Chronicles of the Lost Pantheon
Being a Mage
We do not have time to deal explicitly with the characters “Awakening” to their supernal power, so it will help to have all in the same place some of the basic game effects of what mages understand and can do.
Metaphysical Geography: Through the centuries, mages have refined a high concept of how the universe and all reality is structured, as well as what our world’s place is in it. Reality is divided into the Fallen World and the Supernal World, and a vast, howling Abyss separates the two. The Fallen World is subdivided into our physical world (which is the only thing most people ever see) and the Shadow Realm (also known as the spirit world). An invisible, intangible membrane called the Gauntlet stands between the physical world and the Shadow Realm. The Supernal World is divided into five discrete realms, each with its own unique natural laws. To Awaken is to travel in spirit to one of those Supernal Realms and make your mark on it. To work magic, is to draw down the unique natural laws of the Supernal Realms into the Fallen World, supplanting our physical world’s natural laws.
Resonance: Everything has a subtle side, an esoteric spiritual or magical nature that defines it just as much as its physical aspect does. In the case of places, this ethereal element is called resonance. Resonance is marked by certain qualities, most often characterized by emotions (hate, anger, joy, sorrow), or more rarely by concepts (logic, chaos, fascism, democracy). Spirits in the Shadow Realm are attracted to resonance in the physical world that has qualities similar to their own natures. Magic cannot directly affect the resonance of a place (at least not for long), so sorcerers must work to alter it indirectly over time to achieve the qualities they want.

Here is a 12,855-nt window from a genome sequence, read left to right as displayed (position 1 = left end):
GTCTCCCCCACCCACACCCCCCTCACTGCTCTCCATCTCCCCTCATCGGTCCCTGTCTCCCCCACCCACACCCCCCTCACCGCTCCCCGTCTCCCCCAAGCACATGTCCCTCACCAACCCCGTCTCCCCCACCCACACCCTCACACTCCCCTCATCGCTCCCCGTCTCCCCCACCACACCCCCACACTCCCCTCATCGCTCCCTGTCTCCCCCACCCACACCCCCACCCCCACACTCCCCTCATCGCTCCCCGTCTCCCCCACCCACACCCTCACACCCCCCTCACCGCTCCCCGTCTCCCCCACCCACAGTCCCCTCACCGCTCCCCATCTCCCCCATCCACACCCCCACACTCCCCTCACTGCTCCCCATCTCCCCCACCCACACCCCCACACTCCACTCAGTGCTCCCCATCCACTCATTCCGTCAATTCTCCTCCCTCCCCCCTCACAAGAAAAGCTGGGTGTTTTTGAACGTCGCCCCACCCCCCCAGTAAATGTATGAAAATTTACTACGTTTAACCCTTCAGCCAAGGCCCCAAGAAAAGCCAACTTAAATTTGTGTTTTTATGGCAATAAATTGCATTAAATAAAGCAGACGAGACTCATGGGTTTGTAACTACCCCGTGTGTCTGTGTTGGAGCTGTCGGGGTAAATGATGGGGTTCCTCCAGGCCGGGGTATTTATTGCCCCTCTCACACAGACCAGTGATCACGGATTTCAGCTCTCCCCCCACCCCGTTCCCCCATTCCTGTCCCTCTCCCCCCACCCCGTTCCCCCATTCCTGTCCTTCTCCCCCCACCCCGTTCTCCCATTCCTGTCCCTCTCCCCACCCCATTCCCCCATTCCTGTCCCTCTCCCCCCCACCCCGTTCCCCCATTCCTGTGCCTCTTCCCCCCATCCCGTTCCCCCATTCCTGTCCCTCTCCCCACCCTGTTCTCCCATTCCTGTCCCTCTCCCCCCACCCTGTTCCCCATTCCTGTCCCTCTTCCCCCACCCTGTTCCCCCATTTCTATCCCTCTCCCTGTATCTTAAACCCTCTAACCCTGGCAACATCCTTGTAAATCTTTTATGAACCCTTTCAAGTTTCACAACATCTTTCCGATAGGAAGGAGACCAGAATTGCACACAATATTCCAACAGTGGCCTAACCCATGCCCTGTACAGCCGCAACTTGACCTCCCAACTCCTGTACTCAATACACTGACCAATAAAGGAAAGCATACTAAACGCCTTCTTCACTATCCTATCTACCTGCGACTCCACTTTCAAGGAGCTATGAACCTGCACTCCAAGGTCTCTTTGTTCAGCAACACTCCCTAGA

Hallows & Sanctums: Where the pure force of magic, Mana, filters down from the Supernal World (or where that energy is regularly trapped and recycled), it saturates the local area, turning the place into a “Hallow.” For those who know how to harness them, such places are invaluable. Hallows often have a strong allure for both Awakened and Sleeper, although the latter don’t really understand why. Hallows vary a great deal from one to the next, but they all share a single tendency: They don’t feel like mundane space. Fertile or fetid, holy or hellish, there’s no mistaking a Hallow for any mundane place. Any mage standing in a Hallow can sense its ambient Mana with a successful Wits + Occult roll.
A sanctum is a mage’s stronghold, a place where he can practice his Art away from the eyes of Sleepers and spies. Such strongholds are usually built on Hallows when mages can find those places and snatch them up quickly enough. Legends tell of wizard’s towers, witch’s huts, and sorcerer’s caves, but the reality is usually more prosaic: a penthouse apartment, an old estate, or even a nondescript suburban tract house. In this game, the characters all share a beach house sanctum on a Hallow by the coast. Normally having a Hallow and a sanctum is a function of Merit dots, and those dots have been factored invisibly into the characters’ backgrounds for simplicity’s sake.